In February, BBC Radio 4’s The Moral Maze covered charity in the UK. The panel members were Michael Portillo, Anne McEvoy, Giles Fraser and Matthew Taylor, chaired by Michael Buerk.
Not surprisingly, the conversation covered charity and its relationship with government and whether charity should be able to use part of its funding from government to lobby government.
These questions are important because charities receive government funding of £13 billion out of a total annual income of the sector of £40 billion (NCVO Civil Sector Almanac).
In February 2016, the Cabinet Office announced that new and renewed government grant agreements with charities from 1 May 2016 will contain a new clause to ensure that ‘taxpayers’ money is spent on improving people’s lives and good causes, rather than lobbying for new regulation or increased funding’. The government added that the new clause would not prevent charities in receipt of government grants from using funds from other sources for lobbying.
The Cabinet Office did not consult with the charity sector in imposing this significant contractual change.
Cabinet Office Minister Matthew Hancock said: “Taxpayers’ money must be spent on improving people’s lives and spreading opportunities, not wasted on the farce of government lobbying government. The public sector never lobbies for lower taxes and less state spending, and it’s a zero-sum game if Peter is robbed to pay Paul.“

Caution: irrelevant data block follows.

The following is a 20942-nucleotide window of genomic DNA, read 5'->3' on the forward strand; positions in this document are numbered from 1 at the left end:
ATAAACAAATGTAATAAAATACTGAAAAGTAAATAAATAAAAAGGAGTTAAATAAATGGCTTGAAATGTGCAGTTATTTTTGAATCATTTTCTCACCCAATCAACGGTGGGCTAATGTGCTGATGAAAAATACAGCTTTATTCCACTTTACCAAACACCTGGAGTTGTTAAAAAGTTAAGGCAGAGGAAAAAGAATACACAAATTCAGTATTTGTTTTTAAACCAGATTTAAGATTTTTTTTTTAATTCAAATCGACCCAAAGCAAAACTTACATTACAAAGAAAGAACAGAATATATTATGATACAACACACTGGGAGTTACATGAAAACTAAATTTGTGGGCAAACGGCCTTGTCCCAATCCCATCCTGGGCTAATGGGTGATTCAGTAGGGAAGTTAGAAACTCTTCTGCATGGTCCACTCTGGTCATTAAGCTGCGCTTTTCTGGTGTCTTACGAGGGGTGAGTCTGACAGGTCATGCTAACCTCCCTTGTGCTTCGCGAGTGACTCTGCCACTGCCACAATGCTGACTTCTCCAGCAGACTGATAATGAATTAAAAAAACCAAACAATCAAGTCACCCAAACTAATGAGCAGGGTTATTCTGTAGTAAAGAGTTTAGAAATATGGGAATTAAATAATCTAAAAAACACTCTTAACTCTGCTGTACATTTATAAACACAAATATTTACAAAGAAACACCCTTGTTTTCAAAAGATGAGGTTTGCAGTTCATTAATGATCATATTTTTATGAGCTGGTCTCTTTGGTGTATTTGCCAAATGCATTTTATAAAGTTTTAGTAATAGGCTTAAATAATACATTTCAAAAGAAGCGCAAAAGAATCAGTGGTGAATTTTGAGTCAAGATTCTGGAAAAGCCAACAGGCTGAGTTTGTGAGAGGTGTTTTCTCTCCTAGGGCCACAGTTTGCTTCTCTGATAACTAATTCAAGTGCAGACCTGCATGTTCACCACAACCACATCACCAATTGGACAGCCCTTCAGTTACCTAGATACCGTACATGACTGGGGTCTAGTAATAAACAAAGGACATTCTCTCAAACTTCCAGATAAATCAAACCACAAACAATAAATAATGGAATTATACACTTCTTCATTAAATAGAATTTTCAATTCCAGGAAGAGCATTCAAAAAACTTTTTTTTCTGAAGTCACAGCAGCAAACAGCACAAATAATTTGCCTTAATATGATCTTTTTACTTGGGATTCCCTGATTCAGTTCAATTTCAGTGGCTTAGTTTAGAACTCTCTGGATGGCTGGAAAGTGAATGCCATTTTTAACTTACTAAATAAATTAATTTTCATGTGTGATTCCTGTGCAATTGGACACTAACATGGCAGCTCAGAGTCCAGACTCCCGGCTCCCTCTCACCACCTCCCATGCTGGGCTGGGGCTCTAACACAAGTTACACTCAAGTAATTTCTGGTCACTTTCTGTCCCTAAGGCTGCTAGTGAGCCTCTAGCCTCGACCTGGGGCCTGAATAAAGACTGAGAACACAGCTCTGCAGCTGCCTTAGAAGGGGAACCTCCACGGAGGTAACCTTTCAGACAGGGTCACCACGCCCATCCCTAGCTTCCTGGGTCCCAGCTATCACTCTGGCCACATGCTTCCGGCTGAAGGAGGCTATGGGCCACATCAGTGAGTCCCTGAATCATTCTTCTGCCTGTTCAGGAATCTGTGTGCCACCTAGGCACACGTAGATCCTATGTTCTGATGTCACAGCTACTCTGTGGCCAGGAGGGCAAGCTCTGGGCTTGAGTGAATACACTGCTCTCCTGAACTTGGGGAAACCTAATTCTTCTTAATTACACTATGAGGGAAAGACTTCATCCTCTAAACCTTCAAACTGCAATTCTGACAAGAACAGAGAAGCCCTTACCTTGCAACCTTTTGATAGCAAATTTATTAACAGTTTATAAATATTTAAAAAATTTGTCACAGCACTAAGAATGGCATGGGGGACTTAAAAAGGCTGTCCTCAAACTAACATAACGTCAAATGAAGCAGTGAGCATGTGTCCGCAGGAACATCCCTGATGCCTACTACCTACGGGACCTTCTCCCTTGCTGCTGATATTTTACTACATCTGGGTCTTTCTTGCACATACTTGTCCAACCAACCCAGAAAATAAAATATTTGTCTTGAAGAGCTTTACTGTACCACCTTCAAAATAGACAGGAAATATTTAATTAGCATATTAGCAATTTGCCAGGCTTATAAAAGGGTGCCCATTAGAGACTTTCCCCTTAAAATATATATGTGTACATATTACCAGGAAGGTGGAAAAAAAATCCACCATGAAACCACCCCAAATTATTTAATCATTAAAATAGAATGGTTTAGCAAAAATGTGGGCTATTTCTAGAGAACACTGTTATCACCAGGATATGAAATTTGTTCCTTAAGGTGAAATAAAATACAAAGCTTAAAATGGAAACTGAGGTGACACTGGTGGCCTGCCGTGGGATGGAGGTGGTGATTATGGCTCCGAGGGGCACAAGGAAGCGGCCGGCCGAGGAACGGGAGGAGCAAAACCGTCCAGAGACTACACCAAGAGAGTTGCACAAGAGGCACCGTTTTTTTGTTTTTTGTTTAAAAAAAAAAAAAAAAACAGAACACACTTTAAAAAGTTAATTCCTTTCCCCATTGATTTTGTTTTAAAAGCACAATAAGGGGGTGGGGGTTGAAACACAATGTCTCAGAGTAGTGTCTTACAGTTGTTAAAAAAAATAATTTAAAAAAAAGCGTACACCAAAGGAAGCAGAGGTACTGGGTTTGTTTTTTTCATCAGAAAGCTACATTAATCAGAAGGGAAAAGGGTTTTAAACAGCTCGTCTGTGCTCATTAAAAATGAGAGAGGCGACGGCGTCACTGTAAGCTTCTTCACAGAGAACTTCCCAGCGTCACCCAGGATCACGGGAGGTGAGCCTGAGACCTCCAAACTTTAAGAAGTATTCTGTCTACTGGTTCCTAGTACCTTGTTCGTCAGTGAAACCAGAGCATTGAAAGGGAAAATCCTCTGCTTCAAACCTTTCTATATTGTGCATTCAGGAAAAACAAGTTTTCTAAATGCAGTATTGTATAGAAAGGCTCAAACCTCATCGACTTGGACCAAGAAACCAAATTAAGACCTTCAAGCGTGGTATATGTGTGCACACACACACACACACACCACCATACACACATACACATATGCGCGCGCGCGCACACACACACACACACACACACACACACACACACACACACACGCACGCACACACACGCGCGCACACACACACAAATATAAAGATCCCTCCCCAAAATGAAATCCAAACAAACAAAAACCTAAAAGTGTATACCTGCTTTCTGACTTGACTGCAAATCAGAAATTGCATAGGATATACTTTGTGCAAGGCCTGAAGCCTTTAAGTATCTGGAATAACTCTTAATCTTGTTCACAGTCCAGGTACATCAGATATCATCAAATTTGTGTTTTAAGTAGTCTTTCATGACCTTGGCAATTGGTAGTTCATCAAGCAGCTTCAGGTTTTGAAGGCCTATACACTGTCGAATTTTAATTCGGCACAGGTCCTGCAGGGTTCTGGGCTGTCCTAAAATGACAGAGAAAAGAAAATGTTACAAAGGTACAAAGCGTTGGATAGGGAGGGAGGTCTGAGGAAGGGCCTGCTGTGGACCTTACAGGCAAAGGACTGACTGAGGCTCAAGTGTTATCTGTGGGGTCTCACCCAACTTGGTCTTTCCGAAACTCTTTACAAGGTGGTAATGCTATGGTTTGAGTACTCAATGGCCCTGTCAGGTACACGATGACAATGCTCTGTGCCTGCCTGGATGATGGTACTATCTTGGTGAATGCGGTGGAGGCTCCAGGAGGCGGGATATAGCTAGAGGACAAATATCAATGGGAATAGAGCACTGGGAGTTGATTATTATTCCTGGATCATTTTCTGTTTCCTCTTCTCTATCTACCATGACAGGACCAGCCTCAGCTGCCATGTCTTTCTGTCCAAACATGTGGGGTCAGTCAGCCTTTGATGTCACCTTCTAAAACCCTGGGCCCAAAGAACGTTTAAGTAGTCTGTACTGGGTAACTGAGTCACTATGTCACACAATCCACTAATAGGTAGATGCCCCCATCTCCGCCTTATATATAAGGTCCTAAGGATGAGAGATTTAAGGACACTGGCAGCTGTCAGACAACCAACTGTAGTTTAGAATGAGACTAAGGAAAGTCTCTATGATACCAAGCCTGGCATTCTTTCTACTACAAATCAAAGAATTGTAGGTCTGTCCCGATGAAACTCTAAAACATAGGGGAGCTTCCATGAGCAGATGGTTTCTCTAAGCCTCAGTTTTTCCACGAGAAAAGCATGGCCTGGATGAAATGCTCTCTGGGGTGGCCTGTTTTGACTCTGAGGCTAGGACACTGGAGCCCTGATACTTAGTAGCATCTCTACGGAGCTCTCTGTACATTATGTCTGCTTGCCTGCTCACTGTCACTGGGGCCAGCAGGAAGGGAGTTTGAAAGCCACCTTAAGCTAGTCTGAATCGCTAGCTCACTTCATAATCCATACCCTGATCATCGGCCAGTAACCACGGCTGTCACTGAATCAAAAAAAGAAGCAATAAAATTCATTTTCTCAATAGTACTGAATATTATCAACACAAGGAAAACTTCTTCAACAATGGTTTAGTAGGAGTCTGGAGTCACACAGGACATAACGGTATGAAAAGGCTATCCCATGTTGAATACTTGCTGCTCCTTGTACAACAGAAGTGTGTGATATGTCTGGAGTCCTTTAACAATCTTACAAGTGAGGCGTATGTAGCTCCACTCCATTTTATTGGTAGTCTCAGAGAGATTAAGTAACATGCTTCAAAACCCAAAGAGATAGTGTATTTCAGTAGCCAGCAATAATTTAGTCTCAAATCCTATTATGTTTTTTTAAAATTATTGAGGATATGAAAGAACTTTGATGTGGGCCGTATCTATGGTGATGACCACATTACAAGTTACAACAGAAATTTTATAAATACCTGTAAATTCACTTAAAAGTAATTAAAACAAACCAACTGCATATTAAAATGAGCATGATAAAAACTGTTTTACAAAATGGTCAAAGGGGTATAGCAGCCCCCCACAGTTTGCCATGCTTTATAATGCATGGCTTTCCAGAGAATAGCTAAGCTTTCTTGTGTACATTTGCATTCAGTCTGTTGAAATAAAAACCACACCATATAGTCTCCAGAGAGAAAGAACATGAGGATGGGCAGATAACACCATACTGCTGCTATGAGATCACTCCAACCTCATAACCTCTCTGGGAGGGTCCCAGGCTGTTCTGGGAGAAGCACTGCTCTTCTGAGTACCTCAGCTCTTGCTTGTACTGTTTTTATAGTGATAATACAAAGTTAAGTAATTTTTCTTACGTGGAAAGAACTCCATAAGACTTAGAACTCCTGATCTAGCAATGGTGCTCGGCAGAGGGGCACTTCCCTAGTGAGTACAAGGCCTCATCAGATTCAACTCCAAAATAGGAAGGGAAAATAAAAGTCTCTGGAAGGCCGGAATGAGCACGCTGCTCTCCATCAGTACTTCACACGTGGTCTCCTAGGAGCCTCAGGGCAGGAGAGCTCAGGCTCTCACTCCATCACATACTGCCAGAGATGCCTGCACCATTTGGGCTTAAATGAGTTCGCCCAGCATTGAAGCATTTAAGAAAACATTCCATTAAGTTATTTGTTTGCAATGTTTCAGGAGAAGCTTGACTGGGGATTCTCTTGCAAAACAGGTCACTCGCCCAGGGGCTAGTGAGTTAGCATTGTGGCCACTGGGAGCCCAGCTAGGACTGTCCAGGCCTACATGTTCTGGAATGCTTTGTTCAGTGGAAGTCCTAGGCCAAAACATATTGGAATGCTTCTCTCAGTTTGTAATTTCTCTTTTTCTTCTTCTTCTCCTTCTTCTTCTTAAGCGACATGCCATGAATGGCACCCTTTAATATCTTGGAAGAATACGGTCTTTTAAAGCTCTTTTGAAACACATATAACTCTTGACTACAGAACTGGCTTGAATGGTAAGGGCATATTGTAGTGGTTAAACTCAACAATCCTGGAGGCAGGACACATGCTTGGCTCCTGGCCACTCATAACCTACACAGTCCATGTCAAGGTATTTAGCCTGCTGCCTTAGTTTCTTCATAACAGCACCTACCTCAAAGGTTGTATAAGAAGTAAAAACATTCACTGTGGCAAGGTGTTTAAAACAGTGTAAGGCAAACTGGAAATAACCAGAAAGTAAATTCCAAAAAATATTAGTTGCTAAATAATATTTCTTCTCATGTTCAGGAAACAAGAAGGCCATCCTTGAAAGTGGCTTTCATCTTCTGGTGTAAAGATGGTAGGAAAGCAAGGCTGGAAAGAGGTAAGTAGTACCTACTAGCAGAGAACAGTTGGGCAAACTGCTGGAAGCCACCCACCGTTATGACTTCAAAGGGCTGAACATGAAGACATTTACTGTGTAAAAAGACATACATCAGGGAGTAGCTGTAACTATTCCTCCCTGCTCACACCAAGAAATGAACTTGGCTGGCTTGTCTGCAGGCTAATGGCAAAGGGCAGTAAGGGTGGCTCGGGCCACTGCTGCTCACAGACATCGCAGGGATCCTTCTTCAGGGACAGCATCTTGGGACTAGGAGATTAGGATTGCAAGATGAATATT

An alternative analysis is to view funding spent on ‘improving people’s lives and good causes’ and on lobbying as a false dichotomy. Charites were running schools, hospitals, rest homes and refuges for rough sleepers for many years, if not centuries, before government took on responsibility for some or all of this provision after 1945. Charities continue with this work today, funded in part by government and also by individuals (£18 billion) and the private sector (£2 billion) (NCVO Civil Sector Almanac).
By law, the trustees are responsible for spending this funding. The trustees must act in their charity’s best interests and must manage its funding and spending responsibly. They must use their judgement to balance their charity’s spending between service provision for their beneficiaries (both current and prospective) and lobbying. Lobbying is not necessarily criticism of government; it is a way for beneficiaries to have their voices heard, especially those in vulnerable or disadvantaged circumstances. Lobbying by charities is regulated by the Charity Commission. Charities are prohibited for lobbying for any particular political party and can only lobby in the interests of their beneficiaries.
Charities are well-placed to understand the public policy changes which would improve the lives of their beneficiaries and enable public money to be spent most effectively. Government and charities should work together in a respectful, collegiate way for the benefit of charity beneficiaries and wider civil society.
I’m not happy with this change in government grant agreements. I call on the government to postpone the change and consult with the charity sector, to ensure that any change is proportionate and evidence-based.
My view is that charity doesn’t just rescue people from rivers. Charity also heads upstream, to understand how people fall into rivers and stop this from happening in the first place.